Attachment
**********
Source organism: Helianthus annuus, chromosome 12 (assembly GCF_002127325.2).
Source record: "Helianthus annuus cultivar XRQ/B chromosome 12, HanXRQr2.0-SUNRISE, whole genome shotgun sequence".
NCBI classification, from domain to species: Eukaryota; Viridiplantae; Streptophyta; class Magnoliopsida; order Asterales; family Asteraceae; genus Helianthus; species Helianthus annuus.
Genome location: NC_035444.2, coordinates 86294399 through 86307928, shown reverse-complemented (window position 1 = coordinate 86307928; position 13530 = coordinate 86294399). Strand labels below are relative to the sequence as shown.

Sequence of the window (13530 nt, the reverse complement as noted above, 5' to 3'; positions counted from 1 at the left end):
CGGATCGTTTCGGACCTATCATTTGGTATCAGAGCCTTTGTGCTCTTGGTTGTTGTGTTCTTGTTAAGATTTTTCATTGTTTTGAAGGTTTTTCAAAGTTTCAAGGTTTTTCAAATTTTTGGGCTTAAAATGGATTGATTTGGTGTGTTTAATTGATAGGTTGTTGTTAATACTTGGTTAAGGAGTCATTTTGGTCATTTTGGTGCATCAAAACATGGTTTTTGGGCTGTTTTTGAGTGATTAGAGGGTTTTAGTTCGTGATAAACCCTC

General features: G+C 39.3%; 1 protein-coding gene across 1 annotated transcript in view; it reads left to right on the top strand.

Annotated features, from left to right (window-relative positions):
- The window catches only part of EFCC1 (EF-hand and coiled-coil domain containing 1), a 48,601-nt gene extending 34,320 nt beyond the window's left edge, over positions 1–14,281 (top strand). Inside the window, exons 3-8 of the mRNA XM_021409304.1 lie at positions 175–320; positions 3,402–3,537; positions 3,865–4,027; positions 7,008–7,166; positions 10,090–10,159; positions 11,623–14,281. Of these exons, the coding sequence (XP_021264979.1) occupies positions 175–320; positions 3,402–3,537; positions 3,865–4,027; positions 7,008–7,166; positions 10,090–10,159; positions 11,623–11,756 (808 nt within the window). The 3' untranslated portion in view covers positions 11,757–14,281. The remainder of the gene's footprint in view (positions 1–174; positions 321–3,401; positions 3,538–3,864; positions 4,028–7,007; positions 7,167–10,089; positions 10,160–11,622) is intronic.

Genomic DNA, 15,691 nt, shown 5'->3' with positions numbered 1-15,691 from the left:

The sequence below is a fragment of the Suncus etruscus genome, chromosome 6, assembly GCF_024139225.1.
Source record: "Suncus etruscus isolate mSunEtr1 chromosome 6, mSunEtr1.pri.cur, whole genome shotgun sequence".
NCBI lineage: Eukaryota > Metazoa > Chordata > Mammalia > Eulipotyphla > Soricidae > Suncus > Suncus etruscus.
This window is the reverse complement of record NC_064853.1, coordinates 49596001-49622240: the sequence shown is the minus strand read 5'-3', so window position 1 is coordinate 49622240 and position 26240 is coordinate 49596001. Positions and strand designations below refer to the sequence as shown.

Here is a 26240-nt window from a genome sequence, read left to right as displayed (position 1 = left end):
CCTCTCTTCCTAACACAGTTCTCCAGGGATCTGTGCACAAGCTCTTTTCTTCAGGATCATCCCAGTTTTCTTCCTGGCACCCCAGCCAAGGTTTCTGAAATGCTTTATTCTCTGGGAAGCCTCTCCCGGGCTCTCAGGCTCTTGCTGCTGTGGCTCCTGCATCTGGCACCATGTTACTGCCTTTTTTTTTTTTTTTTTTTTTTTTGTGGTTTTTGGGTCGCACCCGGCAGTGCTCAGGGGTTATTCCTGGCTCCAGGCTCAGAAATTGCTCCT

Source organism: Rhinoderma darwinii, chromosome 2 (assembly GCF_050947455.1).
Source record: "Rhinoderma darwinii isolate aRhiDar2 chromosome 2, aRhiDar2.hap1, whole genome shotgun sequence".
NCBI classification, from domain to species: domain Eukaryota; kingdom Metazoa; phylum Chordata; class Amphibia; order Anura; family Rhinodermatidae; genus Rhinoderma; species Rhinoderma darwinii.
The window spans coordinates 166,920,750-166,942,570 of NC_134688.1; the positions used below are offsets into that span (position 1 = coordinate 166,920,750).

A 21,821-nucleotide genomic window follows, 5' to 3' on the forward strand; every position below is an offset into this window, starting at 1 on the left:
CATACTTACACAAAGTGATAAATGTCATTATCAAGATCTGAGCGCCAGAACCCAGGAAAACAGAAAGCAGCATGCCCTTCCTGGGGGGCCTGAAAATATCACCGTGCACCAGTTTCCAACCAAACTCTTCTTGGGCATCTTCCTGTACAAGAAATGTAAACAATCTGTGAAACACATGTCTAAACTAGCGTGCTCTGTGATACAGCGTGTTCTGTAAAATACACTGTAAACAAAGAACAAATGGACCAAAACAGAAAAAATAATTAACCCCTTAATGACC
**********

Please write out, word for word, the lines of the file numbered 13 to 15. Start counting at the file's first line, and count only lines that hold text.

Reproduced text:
NCBI lineage: Eukaryota > Metazoa > Chordata > Mammalia > Eulipotyphla > Soricidae > Suncus > Suncus etruscus.
This window is the reverse complement of record NC_064853.1, coordinates 49596001-49622240: the sequence shown is the minus strand read 5'-3', so window position 1 is coordinate 49622240 and position 26240 is coordinate 49596001. Positions and strand designations below refer to the sequence as shown.

Here is a 26240-nt window from a genome sequence, read left to right as displayed (position 1 = left end):